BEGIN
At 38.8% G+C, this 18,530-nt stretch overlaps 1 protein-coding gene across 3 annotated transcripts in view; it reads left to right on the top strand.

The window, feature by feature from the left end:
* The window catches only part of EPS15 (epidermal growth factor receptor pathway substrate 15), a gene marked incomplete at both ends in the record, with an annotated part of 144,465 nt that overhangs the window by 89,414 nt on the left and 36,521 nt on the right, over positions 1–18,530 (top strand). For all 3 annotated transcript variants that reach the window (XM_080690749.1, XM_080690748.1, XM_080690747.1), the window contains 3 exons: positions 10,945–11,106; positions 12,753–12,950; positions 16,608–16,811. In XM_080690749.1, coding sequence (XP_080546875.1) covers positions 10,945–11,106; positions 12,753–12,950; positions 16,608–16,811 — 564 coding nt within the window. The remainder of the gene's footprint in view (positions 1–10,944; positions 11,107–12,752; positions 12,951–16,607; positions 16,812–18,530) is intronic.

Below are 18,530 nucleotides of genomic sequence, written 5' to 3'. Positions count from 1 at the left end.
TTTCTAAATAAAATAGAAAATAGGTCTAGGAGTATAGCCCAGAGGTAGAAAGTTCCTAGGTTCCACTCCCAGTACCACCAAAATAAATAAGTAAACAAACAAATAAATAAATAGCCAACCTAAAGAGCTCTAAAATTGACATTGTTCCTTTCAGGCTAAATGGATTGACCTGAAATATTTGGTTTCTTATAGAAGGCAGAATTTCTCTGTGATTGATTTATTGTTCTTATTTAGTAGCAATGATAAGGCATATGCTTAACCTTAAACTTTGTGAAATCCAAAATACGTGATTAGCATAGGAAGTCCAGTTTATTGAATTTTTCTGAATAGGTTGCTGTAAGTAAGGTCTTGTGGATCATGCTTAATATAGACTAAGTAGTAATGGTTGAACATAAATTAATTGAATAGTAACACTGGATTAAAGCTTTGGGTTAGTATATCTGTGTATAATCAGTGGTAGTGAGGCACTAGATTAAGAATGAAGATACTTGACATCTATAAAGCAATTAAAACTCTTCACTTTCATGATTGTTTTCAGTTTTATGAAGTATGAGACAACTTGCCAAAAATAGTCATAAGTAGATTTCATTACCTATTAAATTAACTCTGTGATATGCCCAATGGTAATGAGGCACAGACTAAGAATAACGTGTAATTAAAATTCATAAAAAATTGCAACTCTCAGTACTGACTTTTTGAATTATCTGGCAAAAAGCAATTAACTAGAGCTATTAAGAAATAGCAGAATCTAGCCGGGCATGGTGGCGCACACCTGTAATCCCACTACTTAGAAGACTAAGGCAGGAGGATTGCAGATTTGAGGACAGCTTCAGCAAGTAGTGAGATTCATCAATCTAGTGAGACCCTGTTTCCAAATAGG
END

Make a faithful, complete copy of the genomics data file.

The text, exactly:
At 38.8% G+C, this 18,530-nt stretch overlaps 1 protein-coding gene across 3 annotated transcripts in view; it reads left to right on the top strand.

The window, feature by feature from the left end:
* The window catches only part of EPS15 (epidermal growth factor receptor pathway substrate 15), a gene marked incomplete at both ends in the record, with an annotated part of 144,465 nt that overhangs the window by 89,414 nt on the left and 36,521 nt on the right, over positions 1–18,530 (top strand). For all 3 annotated transcript variants that reach the window (XM_080690749.1, XM_080690748.1, XM_080690747.1), the window contains 3 exons: positions 10,945–11,106; positions 12,753–12,950; positions 16,608–16,811. In XM_080690749.1, coding sequence (XP_080546875.1) covers positions 10,945–11,106; positions 12,753–12,950; positions 16,608–16,811 — 564 coding nt within the window. The remainder of the gene's footprint in view (positions 1–10,944; positions 11,107–12,752; positions 12,951–16,607; positions 16,812–18,530) is intronic.

Below are 18,530 nucleotides of genomic sequence, written 5' to 3'. Positions count from 1 at the left end.
TTTCTAAATAAAATAGAAAATAGGTCTAGGAGTATAGCCCAGAGGTAGAAAGTTCCTAGGTTCCACTCCCAGTACCACCAAAATAAATAAGTAAACAAACAAATAAATAAATAGCCAACCTAAAGAGCTCTAAAATTGACATTGTTCCTTTCAGGCTAAATGGATTGACCTGAAATATTTGGTTTCTTATAGAAGGCAGAATTTCTCTGTGATTGATTTATTGTTCTTATTTAGTAGCAATGATAAGGCATATGCTTAACCTTAAACTTTGTGAAATCCAAAATACGTGATTAGCATAGGAAGTCCAGTTTATTGAATTTTTCTGAATAGGTTGCTGTAAGTAAGGTCTTGTGGATCATGCTTAATATAGACTAAGTAGTAATGGTTGAACATAAATTAATTGAATAGTAACACTGGATTAAAGCTTTGGGTTAGTATATCTGTGTATAATCAGTGGTAGTGAGGCACTAGATTAAGAATGAAGATACTTGACATCTATAAAGCAATTAAAACTCTTCACTTTCATGATTGTTTTCAGTTTTATGAAGTATGAGACAACTTGCCAAAAATAGTCATAAGTAGATTTCATTACCTATTAAATTAACTCTGTGATATGCCCAATGGTAATGAGGCACAGACTAAGAATAACGTGTAATTAAAATTCATAAAAAATTGCAACTCTCAGTACTGACTTTTTGAATTATCTGGCAAAAAGCAATTAACTAGAGCTATTAAGAAATAGCAGAATCTAGCCGGGCATGGTGGCGCACACCTGTAATCCCACTACTTAGAAGACTAAGGCAGGAGGATTGCAGATTTGAGGACAGCTTCAGCAAGTAGTGAGATTCATCAATCTAGTGAGACCCTGTTTCCAAATAGG